By Fayaz Ahmad Paul
Quarantine or physical isolation, used for centuries to contain the spread of infection, isolates those who have or may have been infected by a contagious disease to control or limit contamination. The COVID-19, a novel coronavirus first reported in Wuhan, China, in 2019, has rapidly spread across the globe becoming a pandemic. Modern quarantine strategies have been imposed globally in an attempt to curtail the spread of the COVID-19 infection including short- to medium-term lockdowns, voluntary home curfew, restriction on the assembly of groups of people, cancellation of planned social and public events, closure of mass transit systems and other travel restrictions. These restrictions imposed because of the COVID-19 outbreak, have caused significant disruption globally, and to individuals, families, communities and whole countries. They have affected much if not all of the world’s population; drastically altering what is familiar, and complicating aspects of daily life that were previously simple and uncomplicated. For many people, daily life is changed dramatically, and the normal ways of life as we know them are suspended indefinitely.
Imposed quarantine or isolation is an unfamiliar and unpleasant experience that involves separation from friends and family, and a departure from usual everyday routines. Many usual activities are prohibited, and in some settings, such as in corrections and other prison contexts, isolation is a form of punishment or censure. Isolation is known to cause psychosocial problems, especially for those recognized as vulnerable. While all humans are at risk of psychological harm when kept in isolation, the most vulnerable in these situations are children and adolescents, older adults, minority groups, those from lower socio-economic groups, females and people with pre-existing mental health conditions.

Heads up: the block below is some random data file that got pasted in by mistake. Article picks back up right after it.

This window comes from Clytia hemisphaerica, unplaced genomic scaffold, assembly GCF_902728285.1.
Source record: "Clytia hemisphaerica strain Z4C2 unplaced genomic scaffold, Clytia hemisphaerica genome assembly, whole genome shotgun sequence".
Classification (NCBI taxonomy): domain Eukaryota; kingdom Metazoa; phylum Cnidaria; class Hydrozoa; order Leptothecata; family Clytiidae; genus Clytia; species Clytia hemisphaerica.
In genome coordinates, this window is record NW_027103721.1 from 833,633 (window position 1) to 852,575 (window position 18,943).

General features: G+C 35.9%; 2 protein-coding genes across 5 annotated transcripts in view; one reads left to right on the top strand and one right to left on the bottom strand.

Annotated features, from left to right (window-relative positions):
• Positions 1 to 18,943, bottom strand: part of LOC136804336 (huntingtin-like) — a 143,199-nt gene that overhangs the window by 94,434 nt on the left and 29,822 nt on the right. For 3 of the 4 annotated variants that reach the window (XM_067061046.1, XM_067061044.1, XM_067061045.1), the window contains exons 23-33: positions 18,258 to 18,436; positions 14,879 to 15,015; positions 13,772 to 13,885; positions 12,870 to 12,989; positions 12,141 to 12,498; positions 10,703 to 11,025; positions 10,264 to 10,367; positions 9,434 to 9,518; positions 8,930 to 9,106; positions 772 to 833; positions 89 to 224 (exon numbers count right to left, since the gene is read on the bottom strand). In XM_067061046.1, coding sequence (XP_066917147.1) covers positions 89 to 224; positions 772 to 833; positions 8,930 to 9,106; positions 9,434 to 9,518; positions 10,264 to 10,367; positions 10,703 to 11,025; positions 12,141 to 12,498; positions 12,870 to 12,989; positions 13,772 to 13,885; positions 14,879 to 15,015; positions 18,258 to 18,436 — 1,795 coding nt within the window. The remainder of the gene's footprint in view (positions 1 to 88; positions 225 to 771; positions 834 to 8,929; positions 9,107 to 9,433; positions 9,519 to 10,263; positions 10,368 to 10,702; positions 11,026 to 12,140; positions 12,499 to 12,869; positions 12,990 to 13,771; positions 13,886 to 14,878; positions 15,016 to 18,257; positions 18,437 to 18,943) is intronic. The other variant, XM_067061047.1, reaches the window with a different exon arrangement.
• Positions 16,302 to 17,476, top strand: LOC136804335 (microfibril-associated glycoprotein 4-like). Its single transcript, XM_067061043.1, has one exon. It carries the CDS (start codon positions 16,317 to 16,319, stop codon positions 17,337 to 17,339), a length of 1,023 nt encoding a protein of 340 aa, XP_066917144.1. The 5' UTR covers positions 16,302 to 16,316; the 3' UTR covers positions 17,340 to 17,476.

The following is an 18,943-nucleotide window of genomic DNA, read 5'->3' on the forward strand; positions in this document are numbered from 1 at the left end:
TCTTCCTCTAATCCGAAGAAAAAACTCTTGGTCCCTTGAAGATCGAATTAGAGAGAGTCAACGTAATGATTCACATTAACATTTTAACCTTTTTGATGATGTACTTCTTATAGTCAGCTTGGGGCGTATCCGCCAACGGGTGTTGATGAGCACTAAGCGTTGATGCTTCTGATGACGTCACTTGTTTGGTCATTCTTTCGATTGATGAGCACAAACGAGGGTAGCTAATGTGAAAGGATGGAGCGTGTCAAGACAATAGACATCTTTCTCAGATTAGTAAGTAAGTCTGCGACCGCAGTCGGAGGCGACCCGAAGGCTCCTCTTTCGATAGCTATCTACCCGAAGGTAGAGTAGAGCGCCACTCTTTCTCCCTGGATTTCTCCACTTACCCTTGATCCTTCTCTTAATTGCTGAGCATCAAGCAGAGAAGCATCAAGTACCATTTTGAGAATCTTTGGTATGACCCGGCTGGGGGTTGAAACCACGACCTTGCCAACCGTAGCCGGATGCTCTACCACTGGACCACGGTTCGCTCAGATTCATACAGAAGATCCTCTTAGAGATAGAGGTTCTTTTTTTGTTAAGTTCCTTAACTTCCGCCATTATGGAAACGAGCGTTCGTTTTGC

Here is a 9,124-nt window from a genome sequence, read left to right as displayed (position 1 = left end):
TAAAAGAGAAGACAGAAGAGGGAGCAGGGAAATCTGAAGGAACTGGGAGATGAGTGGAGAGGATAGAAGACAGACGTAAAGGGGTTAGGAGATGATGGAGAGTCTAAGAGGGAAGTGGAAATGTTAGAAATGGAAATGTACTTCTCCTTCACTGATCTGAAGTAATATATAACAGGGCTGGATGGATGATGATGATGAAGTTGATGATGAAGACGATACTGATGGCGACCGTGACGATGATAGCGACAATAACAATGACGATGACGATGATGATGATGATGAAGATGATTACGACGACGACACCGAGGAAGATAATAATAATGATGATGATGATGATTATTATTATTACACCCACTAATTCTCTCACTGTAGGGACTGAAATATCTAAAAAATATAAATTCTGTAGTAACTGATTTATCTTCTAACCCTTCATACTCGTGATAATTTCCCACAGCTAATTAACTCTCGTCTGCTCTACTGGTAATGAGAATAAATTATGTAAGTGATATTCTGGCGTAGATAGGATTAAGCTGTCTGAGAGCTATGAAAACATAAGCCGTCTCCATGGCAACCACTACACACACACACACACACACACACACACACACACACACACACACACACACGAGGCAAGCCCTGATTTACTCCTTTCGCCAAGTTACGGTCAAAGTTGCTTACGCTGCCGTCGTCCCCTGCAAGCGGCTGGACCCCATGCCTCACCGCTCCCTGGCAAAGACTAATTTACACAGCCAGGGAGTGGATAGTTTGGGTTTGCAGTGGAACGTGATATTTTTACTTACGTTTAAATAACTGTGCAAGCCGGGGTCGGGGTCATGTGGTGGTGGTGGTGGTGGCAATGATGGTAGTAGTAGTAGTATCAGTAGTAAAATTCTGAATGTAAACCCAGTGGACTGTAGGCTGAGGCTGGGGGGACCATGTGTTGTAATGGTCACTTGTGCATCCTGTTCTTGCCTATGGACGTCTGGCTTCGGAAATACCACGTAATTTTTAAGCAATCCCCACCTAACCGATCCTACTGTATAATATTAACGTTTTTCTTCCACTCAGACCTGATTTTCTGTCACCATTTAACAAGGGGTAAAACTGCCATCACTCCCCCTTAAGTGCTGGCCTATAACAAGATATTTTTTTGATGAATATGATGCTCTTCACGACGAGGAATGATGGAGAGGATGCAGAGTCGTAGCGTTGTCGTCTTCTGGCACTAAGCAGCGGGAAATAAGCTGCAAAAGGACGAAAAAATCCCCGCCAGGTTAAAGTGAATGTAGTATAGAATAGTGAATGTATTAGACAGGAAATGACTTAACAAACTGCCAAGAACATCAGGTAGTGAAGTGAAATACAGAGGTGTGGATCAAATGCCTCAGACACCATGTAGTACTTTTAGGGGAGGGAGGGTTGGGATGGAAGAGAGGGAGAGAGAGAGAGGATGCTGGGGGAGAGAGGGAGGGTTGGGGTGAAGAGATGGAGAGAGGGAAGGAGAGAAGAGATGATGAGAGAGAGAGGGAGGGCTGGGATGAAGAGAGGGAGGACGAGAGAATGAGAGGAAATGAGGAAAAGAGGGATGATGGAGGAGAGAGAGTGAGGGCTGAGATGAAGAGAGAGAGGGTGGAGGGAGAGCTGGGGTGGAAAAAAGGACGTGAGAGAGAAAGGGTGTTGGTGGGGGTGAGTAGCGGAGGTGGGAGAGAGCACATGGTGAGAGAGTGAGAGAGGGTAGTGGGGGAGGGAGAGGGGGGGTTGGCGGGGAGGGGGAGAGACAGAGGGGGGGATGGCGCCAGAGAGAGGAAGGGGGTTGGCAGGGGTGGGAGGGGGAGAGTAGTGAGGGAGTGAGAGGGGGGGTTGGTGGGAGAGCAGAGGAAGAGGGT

Changes to the usual ways of life can make people feel anxious and unsafe feelings of being unsafe can be associated with the disease, fear contagion nexus, for example not knowing the cause or progression of the disease and outcomes, rumours and misinformation that can lead to discrimination against or marginalism of people of specific descent. The need for social support is greatest in times of adverse situations and events such as the current pandemic; hence, severing social support as part of an imposed quarantine or isolation strategy can threaten an individual’s sense of connectedness and may take a considerable toll on mental health.
The serious outcomes associated with isolating large numbers of people in quarantine means that such decisions are only made in the most serious of situations. Social isolation associated with quarantine can be the catalyst for many mental health sequelae, even in people who were previously well. These can include acute stress disorders, irritability, insomnia, emotional distress and mood disorders, including depressive symptoms, fear and panic, anxiety and stress because of financial concerns, frustration and boredom, loneliness, lack of supplies and poor communication. Moreover, the longer a person is confined to quarantine, the poorer the mental health outcomes; specifically, symptoms of post-traumatic stress disorder (PTSD), avoidance behaviour and anger, may be seen. Longer times in quarantine are particularly associated with increasing symptoms of PTSD, which may indicate that quarantine itself can be perceived and experienced as a traumatic event. Other stressors associated with quarantine can include irregular or less supply of usual supplies, such as food items and medication, and restriction of routine daily activities.